Donate your voice to charity
The Atlantic - 12/18/2014
An estimated eight out of every 1,000 Americans, or 2.5 million people, are severely speech-impaired due to a variety of conditions: head injuries, congenital disorders like cerebral palsy, or degenerative diseases like Hawking’s ALS. Many of them rely on text-to-speech machines, typing words that are then vocalized electronically. They sound like computers. And because computers are manufactured in batches of more than one, they also sound like each other.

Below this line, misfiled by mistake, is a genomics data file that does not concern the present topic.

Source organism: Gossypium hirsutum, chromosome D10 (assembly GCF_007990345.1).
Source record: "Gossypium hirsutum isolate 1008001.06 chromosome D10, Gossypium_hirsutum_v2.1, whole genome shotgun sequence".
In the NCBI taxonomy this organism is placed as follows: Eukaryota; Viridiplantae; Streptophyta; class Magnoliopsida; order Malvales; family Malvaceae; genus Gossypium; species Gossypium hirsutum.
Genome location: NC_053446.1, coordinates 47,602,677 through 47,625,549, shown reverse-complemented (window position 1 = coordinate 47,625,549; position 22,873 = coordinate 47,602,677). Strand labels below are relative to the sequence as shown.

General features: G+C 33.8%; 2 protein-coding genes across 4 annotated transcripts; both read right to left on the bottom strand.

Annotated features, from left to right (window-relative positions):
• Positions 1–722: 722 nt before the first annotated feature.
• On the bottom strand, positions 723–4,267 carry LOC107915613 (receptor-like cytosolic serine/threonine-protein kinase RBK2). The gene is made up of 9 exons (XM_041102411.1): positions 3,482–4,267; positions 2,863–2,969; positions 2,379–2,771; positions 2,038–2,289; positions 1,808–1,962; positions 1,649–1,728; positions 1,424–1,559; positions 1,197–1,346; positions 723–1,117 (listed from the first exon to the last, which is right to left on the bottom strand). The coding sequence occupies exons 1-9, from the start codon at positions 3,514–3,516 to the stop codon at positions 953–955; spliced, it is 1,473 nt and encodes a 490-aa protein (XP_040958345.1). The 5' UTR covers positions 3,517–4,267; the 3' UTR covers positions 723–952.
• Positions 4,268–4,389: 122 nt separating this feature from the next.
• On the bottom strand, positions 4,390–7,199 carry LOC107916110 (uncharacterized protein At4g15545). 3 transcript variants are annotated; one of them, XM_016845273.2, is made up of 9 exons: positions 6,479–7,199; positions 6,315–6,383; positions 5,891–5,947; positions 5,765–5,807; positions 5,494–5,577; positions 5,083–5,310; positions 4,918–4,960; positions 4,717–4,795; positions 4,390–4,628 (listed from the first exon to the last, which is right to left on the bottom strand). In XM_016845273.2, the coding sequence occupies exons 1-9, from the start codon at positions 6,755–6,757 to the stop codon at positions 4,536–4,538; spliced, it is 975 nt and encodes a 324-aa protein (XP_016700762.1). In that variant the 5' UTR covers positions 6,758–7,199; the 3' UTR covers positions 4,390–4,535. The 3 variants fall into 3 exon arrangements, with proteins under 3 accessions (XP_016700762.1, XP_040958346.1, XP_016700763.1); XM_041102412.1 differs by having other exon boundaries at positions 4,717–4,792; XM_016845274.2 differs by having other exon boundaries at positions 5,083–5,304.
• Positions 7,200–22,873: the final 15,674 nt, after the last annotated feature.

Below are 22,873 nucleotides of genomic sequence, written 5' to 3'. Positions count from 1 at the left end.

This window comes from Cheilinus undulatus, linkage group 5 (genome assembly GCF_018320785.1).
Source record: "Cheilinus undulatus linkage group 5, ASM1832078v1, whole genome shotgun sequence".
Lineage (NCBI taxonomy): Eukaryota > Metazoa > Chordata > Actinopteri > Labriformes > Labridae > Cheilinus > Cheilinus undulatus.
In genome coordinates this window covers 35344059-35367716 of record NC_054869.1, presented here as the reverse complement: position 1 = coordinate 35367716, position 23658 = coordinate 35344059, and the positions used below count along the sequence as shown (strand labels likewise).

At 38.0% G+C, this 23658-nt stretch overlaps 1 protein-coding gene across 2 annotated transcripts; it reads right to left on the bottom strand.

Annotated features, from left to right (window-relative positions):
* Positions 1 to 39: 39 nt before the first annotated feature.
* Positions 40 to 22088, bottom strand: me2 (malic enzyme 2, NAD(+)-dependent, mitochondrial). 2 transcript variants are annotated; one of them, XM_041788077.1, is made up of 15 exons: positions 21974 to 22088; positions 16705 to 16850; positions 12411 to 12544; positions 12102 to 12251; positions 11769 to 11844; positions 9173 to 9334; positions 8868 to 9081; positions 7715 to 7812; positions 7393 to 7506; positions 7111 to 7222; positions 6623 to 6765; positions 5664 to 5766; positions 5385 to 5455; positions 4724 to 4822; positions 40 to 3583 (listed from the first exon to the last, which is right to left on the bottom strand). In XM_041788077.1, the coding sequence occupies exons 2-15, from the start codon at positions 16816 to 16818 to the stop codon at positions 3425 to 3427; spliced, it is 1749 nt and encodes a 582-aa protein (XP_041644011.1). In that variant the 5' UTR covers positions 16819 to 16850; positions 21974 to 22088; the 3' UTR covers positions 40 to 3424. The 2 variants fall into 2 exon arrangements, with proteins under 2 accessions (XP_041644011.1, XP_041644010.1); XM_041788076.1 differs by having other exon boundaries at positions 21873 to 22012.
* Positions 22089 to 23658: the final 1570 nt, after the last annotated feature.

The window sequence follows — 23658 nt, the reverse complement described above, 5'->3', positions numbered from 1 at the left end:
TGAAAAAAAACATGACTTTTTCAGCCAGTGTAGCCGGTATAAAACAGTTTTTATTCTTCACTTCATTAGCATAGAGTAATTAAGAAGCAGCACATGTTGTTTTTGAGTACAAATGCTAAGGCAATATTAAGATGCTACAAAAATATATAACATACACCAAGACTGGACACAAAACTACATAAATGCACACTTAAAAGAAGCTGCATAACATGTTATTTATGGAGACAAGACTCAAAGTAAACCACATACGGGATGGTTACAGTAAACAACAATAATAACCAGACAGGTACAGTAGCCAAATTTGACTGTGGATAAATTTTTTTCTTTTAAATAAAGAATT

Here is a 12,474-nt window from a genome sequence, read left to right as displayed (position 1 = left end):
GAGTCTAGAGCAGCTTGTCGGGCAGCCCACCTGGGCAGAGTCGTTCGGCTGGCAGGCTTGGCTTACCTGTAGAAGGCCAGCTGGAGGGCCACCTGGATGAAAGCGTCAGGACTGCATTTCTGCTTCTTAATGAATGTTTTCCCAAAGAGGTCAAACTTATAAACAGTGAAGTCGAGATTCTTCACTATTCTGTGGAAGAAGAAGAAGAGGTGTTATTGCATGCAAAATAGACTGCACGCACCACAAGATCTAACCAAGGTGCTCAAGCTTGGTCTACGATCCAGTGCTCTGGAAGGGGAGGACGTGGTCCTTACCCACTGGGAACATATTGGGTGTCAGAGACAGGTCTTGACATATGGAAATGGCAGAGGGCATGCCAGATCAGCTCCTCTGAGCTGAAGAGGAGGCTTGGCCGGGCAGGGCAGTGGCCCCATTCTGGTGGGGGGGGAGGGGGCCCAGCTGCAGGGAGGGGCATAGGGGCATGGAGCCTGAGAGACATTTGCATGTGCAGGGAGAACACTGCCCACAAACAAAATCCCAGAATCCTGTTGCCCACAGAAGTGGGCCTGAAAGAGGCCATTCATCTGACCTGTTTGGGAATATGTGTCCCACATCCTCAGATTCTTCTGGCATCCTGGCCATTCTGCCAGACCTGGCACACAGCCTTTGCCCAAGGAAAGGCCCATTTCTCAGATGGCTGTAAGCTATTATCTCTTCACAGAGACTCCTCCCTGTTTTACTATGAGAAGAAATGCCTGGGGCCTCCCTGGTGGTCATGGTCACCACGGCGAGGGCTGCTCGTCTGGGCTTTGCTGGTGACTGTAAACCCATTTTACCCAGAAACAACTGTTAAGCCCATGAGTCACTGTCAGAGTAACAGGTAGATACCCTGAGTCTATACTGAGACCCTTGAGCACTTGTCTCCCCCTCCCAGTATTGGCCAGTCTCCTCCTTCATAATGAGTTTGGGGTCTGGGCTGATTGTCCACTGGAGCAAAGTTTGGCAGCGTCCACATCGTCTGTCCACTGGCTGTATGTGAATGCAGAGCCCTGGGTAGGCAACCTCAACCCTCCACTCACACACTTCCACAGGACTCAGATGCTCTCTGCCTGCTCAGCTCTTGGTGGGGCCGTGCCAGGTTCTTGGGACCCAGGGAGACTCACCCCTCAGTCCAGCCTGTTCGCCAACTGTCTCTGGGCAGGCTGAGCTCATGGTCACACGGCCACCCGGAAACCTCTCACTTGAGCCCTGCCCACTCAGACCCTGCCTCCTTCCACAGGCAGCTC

In August 2002, Rupal Patel, a speech-science professor at Northeastern University, was at a speech-technology conference in Odese, Denmark to present the results of her latest research. People with dramatic speech impairment, she had found, were still able to control the melody of their voices (also called the “prosody” of a voice, or its pitch, tempo, and volume) even when they couldn’t form words; as a result, many people forewent their communication devices when talking to those closest to them, relying on inflection to help convey meaning.